We’ve fought plenty of ideological and material wars, but the very challenge of maintaining existence and the incentives of profit gives all nations some common reason to cooperate that can supersede ideological differences — it has done greatly since the World Wars.

But when there is no other objective common ground external to ourselves except existence itself?

There may be a race condition, but it may also be a catch-22: if there is a way to structure society that is able to exist in post-scarcity, then we might need to implement it before it happens. Or at least hope that any potential period of chaos, if any, is transient whilst we establish a new status quo.

A question further still is, will any of this even happen at all?

Will humans want to give up the responsibility of maintaining mere existence? I suspect there will be a strong divide, and perhaps new nations will form in the process, as people who wish for a life before post-scarcity migrate to other lands to live the old way.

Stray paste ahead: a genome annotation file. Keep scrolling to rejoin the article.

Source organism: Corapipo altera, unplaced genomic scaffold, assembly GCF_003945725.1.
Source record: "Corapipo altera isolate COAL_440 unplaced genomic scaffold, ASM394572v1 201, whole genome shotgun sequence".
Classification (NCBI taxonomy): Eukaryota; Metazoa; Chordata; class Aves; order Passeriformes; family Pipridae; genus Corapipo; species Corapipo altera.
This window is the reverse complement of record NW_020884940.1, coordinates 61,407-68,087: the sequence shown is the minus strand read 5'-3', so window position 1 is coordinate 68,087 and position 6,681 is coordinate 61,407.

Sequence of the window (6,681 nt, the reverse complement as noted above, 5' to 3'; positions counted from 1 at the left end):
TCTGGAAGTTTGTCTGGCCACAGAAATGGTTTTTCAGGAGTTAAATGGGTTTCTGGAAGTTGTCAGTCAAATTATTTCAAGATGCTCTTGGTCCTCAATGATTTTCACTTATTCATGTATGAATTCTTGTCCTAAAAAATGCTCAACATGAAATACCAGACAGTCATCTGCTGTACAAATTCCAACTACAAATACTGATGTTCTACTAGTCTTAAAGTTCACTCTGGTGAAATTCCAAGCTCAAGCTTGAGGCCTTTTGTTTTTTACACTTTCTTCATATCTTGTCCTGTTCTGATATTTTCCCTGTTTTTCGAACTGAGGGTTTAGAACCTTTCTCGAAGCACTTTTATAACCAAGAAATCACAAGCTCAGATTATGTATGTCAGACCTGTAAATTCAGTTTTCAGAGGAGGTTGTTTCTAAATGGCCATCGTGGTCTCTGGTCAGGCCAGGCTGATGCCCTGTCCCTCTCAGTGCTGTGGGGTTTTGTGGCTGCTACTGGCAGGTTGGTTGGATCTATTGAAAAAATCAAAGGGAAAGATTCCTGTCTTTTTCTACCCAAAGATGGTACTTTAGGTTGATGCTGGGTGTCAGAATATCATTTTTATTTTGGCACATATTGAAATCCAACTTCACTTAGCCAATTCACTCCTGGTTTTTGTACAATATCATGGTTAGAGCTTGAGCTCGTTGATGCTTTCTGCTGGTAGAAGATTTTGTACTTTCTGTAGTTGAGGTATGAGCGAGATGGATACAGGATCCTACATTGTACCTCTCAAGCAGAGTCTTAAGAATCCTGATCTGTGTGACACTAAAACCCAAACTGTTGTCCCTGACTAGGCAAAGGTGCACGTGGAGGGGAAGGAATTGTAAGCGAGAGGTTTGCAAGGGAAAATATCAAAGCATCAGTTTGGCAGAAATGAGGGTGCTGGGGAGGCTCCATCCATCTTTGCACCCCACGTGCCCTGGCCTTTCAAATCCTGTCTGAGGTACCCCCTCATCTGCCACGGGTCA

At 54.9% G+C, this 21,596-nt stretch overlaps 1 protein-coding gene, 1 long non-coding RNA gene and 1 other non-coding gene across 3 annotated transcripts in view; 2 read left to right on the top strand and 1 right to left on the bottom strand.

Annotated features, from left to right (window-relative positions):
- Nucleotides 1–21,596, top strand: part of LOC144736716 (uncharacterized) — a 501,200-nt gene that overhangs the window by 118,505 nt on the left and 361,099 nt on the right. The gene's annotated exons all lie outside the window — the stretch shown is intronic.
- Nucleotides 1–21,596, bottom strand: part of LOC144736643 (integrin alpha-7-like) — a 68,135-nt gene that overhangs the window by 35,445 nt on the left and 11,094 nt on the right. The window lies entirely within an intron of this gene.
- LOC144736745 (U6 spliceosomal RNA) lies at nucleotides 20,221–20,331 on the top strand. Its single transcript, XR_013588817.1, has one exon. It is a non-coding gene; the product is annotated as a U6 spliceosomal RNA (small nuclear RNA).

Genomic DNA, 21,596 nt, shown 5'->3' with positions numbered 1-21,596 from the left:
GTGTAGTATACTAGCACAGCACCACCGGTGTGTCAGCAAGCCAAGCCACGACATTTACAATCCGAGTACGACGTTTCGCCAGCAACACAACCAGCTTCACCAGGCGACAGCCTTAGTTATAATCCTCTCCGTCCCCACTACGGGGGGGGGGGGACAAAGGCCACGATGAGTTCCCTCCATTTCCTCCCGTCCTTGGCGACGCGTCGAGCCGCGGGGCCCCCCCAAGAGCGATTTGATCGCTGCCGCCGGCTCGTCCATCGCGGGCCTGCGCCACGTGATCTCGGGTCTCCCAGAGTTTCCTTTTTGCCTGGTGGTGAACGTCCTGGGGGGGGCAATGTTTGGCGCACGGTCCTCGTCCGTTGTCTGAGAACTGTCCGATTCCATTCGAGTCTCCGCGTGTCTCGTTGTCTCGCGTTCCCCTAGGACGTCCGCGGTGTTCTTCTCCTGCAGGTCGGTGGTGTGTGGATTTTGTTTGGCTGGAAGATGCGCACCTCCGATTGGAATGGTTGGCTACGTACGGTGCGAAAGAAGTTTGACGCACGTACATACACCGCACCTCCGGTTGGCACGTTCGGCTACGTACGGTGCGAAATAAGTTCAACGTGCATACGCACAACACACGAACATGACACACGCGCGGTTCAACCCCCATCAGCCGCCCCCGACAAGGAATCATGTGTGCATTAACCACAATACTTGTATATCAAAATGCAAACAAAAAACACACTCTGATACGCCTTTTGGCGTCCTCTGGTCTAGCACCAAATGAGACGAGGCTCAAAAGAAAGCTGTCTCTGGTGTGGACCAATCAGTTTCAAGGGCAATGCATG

I would not be surprised if cults of anti-AI fanatics form, likely of orthodox-religious origin, probably even some terrorist factions. I bet there are a number of sci-fis that hit the nail on the head on this point.

Or would politics force a future of disproportionate access to the potential wealth of resource that could be?

Part of me doubts the feasibility of that. If it is known that effectively unlimited resource is available, and is easy to obtain through technology, then I don’t think the common man would sit tight without his share and obediently take what little scraps is given.

The majority of the worst authoritarian regimes have all come to or are coming to an end or have at least transformed into something a little less authoritarian and more liberal where people are able to lead a happy life.

The imprisonment of the world seems an impracticality to me, and perhaps an irrational fear.

Who knows. It’s a very deep question.


Cool take, never thought of a swarm before with regards to the DS concept!


Yeah, I read about it somewhere a while ago. Seems so simple and obvious in retrospect, doesn’t it?

You know, I wonder, if the reflecting satellites are also general-purpose machines that can fulfil other functions, it could enable an even broader range of functions.

Especially if there are hundreds of thousands of them littered around the inner solar system. They could all communicate with each other, forming a wireless network to send signals around, even to the other side of the sun.